Chinese banks are growing alarmed by a rising number of defaults among jewelry manufacturers, prompting them to review new gold lending more carefully in the world's biggest consumer, according to sources with direct knowledge of the issue.
The top four Chinese banks alone have up to 443.4 billion yuan ($69.63 billion) tied up in gold leasing, so any pull back could cut China's imports and hit global bullion prices that are already languishing at the lowest in more than five years.
Bank of China, the country's fourth-biggest lender by assets, has seen at least one default on a loan, said two sources familiar with the issue, who declined to be named as they were not authorized to speak to the media.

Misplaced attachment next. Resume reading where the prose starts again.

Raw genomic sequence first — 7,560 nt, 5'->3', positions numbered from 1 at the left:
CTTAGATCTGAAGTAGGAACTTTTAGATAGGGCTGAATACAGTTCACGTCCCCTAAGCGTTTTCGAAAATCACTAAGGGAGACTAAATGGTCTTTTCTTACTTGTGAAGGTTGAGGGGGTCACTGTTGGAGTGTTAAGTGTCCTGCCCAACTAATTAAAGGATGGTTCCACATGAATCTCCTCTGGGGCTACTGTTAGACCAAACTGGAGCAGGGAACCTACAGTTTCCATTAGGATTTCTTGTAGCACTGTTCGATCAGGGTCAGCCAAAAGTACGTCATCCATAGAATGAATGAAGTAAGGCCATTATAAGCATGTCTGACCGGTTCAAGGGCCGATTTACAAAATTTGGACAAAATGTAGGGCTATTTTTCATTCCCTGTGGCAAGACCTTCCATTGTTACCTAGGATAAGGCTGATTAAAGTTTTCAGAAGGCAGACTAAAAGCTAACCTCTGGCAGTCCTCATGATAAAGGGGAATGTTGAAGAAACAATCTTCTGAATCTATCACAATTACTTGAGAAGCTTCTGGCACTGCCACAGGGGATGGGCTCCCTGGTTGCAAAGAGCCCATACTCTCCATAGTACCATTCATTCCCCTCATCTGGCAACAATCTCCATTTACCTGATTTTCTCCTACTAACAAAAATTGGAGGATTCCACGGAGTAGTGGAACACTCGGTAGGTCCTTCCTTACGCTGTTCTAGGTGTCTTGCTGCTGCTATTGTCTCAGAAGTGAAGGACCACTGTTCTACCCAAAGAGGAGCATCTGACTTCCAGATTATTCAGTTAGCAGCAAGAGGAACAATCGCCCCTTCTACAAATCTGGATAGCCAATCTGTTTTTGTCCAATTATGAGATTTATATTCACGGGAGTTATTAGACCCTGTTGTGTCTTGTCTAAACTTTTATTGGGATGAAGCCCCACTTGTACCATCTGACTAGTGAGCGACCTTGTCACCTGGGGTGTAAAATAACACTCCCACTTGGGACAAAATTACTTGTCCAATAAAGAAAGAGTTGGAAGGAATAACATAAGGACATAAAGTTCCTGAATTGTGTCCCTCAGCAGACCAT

Other banks, from major players to smaller lenders, have also seen defaults by jewelry makers, said four sources.
The defaults are still only a small percentage of total gold loans but banks are already taking steps to slow the pace of such lending, the sources say.
"Banks are generally taking a more cautious approach to gold leasing," said Samson Li, senior analyst with GFMS, a metals consultancy owned by Thomson Reuters.
"If there is a massive default, they will significantly cut back on this business, and that will affect China's imports," he said.
Gold leasing has grown rapidly in the last few years, as tight credit conditions drove companies to look for alternative ways to raise money.